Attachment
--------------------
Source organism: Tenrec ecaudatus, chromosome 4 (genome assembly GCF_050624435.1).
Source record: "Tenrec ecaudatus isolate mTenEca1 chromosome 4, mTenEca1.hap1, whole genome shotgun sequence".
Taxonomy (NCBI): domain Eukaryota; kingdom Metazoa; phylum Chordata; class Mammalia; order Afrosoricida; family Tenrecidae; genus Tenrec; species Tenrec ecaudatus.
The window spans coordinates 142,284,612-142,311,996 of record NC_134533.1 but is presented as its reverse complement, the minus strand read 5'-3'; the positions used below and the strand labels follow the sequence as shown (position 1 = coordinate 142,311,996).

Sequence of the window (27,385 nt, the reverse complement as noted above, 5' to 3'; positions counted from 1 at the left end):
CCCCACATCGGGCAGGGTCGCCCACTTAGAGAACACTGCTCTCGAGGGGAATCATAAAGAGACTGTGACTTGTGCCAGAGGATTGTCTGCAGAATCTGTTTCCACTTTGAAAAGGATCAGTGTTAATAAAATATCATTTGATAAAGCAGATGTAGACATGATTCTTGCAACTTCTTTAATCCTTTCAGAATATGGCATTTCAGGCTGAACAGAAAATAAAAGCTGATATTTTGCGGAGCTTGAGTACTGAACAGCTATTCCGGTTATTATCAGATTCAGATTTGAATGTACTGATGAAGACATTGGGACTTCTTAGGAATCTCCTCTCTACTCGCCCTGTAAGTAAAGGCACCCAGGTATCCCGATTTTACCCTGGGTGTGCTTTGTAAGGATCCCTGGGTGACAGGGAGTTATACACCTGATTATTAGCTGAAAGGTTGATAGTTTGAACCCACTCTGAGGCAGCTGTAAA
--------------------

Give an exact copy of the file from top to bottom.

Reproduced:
Source organism: Tenrec ecaudatus, chromosome 4 (genome assembly GCF_050624435.1).
Source record: "Tenrec ecaudatus isolate mTenEca1 chromosome 4, mTenEca1.hap1, whole genome shotgun sequence".
Taxonomy (NCBI): domain Eukaryota; kingdom Metazoa; phylum Chordata; class Mammalia; order Afrosoricida; family Tenrecidae; genus Tenrec; species Tenrec ecaudatus.
The window spans coordinates 142,284,612-142,311,996 of record NC_134533.1 but is presented as its reverse complement, the minus strand read 5'-3'; the positions used below and the strand labels follow the sequence as shown (position 1 = coordinate 142,311,996).

Sequence of the window (27,385 nt, the reverse complement as noted above, 5' to 3'; positions counted from 1 at the left end):
CCCCACATCGGGCAGGGTCGCCCACTTAGAGAACACTGCTCTCGAGGGGAATCATAAAGAGACTGTGACTTGTGCCAGAGGATTGTCTGCAGAATCTGTTTCCACTTTGAAAAGGATCAGTGTTAATAAAATATCATTTGATAAAGCAGATGTAGACATGATTCTTGCAACTTCTTTAATCCTTTCAGAATATGGCATTTCAGGCTGAACAGAAAATAAAAGCTGATATTTTGCGGAGCTTGAGTACTGAACAGCTATTCCGGTTATTATCAGATTCAGATTTGAATGTACTGATGAAGACATTGGGACTTCTTAGGAATCTCCTCTCTACTCGCCCTGTAAGTAAAGGCACCCAGGTATCCCGATTTTACCCTGGGTGTGCTTTGTAAGGATCCCTGGGTGACAGGGAGTTATACACCTGATTATTAGCTGAAAGGTTGATAGTTTGAACCCACTCTGAGGCAGCTGTAAA